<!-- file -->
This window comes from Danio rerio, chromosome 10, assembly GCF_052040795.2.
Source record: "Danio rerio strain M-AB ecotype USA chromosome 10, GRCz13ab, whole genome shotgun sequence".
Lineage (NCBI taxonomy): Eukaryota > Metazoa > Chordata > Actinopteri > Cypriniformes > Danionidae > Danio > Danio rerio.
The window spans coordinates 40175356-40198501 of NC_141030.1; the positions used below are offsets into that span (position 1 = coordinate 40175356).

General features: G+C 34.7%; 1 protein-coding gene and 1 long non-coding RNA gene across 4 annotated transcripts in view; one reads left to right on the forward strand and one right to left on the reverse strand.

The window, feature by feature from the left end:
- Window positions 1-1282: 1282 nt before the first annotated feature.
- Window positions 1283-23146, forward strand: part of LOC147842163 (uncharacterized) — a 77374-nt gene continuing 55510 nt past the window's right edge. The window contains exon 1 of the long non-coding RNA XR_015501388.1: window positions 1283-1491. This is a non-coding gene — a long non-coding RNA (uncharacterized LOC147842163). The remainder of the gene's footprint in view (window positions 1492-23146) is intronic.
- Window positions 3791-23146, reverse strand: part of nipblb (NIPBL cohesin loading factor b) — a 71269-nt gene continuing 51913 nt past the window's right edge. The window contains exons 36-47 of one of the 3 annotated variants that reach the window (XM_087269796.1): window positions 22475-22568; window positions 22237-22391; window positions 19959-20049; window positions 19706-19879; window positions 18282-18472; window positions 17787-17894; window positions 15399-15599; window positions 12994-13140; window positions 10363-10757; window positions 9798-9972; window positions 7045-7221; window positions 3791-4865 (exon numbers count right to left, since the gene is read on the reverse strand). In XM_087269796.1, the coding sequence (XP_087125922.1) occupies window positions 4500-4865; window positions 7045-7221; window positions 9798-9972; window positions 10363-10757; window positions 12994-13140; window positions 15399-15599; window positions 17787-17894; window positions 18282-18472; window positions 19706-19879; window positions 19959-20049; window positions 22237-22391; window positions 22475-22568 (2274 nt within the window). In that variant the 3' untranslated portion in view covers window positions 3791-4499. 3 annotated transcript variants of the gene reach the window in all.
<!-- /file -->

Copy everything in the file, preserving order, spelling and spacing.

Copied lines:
This window comes from Danio rerio, chromosome 10, assembly GCF_052040795.2.
Source record: "Danio rerio strain M-AB ecotype USA chromosome 10, GRCz13ab, whole genome shotgun sequence".
Lineage (NCBI taxonomy): Eukaryota > Metazoa > Chordata > Actinopteri > Cypriniformes > Danionidae > Danio > Danio rerio.
The window spans coordinates 40175356-40198501 of NC_141030.1; the positions used below are offsets into that span (position 1 = coordinate 40175356).

General features: G+C 34.7%; 1 protein-coding gene and 1 long non-coding RNA gene across 4 annotated transcripts in view; one reads left to right on the forward strand and one right to left on the reverse strand.

The window, feature by feature from the left end:
- Window positions 1-1282: 1282 nt before the first annotated feature.
- Window positions 1283-23146, forward strand: part of LOC147842163 (uncharacterized) — a 77374-nt gene continuing 55510 nt past the window's right edge. The window contains exon 1 of the long non-coding RNA XR_015501388.1: window positions 1283-1491. This is a non-coding gene — a long non-coding RNA (uncharacterized LOC147842163). The remainder of the gene's footprint in view (window positions 1492-23146) is intronic.
- Window positions 3791-23146, reverse strand: part of nipblb (NIPBL cohesin loading factor b) — a 71269-nt gene continuing 51913 nt past the window's right edge. The window contains exons 36-47 of one of the 3 annotated variants that reach the window (XM_087269796.1): window positions 22475-22568; window positions 22237-22391; window positions 19959-20049; window positions 19706-19879; window positions 18282-18472; window positions 17787-17894; window positions 15399-15599; window positions 12994-13140; window positions 10363-10757; window positions 9798-9972; window positions 7045-7221; window positions 3791-4865 (exon numbers count right to left, since the gene is read on the reverse strand). In XM_087269796.1, the coding sequence (XP_087125922.1) occupies window positions 4500-4865; window positions 7045-7221; window positions 9798-9972; window positions 10363-10757; window positions 12994-13140; window positions 15399-15599; window positions 17787-17894; window positions 18282-18472; window positions 19706-19879; window positions 19959-20049; window positions 22237-22391; window positions 22475-22568 (2274 nt within the window). In that variant the 3' untranslated portion in view covers window positions 3791-4499. 3 annotated transcript variants of the gene reach the window in all.